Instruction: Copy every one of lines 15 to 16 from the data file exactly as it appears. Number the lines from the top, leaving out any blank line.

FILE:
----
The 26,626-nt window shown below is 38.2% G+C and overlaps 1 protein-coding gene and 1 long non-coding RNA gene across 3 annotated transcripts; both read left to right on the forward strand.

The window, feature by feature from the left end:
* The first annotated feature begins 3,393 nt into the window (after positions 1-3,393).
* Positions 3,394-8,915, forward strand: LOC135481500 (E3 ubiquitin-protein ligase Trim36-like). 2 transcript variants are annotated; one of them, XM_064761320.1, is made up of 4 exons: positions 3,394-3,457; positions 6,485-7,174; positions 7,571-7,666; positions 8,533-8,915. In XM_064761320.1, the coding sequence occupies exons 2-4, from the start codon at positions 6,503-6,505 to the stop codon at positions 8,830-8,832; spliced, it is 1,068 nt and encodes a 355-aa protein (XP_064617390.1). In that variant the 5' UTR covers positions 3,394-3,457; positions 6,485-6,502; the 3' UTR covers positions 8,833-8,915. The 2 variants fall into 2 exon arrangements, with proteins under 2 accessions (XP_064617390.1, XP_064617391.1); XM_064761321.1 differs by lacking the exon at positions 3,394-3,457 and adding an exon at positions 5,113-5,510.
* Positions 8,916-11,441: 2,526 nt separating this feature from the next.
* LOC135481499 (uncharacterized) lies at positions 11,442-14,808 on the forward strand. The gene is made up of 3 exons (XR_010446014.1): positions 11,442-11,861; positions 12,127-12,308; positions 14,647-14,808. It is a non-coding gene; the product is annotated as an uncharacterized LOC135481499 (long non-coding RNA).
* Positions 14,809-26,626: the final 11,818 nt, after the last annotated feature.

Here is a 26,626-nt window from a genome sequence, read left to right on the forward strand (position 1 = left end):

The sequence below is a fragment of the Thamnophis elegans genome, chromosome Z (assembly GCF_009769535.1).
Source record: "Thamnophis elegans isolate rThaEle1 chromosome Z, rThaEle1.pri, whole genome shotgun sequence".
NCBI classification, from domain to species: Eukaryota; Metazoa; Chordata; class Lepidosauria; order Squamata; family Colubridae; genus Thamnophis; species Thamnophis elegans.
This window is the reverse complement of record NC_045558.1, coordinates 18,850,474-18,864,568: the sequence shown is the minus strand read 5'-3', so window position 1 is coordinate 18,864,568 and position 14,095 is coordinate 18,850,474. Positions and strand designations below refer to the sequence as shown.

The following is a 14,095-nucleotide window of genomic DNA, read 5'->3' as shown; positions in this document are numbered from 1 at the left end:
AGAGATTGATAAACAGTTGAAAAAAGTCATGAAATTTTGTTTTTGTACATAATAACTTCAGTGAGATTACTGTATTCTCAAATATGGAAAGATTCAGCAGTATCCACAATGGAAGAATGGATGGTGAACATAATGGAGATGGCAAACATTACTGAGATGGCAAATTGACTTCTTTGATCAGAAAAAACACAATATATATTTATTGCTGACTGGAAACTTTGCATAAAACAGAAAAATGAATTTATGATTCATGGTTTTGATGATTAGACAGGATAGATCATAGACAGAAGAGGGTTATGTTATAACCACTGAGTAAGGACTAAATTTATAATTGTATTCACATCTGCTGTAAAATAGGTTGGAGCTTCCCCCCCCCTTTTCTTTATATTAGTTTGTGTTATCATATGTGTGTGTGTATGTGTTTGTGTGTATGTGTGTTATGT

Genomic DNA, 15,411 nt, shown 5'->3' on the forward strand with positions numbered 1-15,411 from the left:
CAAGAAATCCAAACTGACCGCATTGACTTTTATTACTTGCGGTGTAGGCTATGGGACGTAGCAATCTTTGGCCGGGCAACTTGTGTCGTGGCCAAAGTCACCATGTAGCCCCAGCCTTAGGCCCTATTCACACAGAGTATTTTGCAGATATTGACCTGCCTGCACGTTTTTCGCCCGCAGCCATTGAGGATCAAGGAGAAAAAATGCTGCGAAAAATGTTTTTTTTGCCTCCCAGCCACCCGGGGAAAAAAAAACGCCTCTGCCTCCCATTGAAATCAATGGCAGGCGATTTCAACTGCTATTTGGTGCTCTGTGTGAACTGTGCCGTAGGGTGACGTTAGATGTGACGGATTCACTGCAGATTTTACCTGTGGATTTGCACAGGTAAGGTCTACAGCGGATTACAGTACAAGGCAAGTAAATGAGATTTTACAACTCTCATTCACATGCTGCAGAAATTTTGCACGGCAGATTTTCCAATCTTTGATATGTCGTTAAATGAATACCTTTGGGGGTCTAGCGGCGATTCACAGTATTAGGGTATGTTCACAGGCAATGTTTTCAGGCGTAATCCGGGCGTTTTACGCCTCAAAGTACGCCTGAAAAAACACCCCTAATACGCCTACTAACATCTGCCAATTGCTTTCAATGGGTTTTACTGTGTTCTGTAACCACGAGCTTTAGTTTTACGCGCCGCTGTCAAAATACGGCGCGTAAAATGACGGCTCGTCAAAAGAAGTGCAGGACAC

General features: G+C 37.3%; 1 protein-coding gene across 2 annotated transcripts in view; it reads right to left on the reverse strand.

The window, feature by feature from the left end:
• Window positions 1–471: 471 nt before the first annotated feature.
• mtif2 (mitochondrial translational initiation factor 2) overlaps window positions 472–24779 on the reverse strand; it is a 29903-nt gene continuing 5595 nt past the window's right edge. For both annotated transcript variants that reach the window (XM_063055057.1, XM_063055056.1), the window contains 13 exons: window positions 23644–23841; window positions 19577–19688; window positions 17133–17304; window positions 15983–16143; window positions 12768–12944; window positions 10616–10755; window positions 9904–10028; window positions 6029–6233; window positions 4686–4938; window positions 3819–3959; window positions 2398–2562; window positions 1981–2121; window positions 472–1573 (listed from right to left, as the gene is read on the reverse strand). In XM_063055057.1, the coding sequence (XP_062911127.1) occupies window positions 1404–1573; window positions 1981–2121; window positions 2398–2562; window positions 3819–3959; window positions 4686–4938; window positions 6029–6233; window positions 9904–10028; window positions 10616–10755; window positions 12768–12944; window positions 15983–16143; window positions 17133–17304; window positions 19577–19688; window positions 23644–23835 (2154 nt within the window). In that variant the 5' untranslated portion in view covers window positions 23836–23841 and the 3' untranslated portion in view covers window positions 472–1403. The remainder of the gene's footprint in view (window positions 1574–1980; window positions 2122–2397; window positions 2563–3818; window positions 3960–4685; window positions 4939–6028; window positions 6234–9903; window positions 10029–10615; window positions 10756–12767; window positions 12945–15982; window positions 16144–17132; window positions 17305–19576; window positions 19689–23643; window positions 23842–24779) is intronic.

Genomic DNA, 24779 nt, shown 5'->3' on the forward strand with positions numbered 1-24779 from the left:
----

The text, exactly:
Genomic DNA, 15,411 nt, shown 5'->3' on the forward strand with positions numbered 1-15,411 from the left:
CAAGAAATCCAAACTGACCGCATTGACTTTTATTACTTGCGGTGTAGGCTATGGGACGTAGCAATCTTTGGCCGGGCAACTTGTGTCGTGGCCAAAGTCACCATGTAGCCCCAGCCTTAGGCCCTATTCACACAGAGTATTTTGCAGATATTGACCTGCCTGCACGTTTTTCGCCCGCAGCCATTGAGGATCAAGGAGAAAAAATGCTGCGAAAAATGTTTTTTTTGCCTCCCAGCCACCCGGGGAAAAAAAAACGCCTCTGCCTCCCATTGAAATCAATGGCAGGCGATTTCAACTGCTATTTGGTGCTCTGTGTGAACTGTGCCGTAGGGTGACGTTAGATGTGACGGATTCACTGCAGATTTTACCTGTGGATTTGCACAGGTAAGGTCTACAGCGGATTACAGTACAAGGCAAGTAAATGAGATTTTACAACTCTCATTCACATGCTGCAGAAATTTTGCACGGCAGATTTTCCAATCTTTGATATGTCGTTAAATGAATACCTTTGGGGGTCTAGCGGCGATTCACAGTATTAGGGTATGTTCACAGGCAATGTTTTCAGGCGTAATCCGGGCGTTTTACGCCTCAAAGTACGCCTGAAAAAACACCCCTAATACGCCTACTAACATCTGCCAATTGCTTTCAATGGGTTTTACTGTGTTCTGTAACCACGAGCTTTAGTTTTACGCGCCGCTGTCAAAATACGGCGCGTAAAATGACGGCTCGTCAAAAGAAGTGCAGGACAC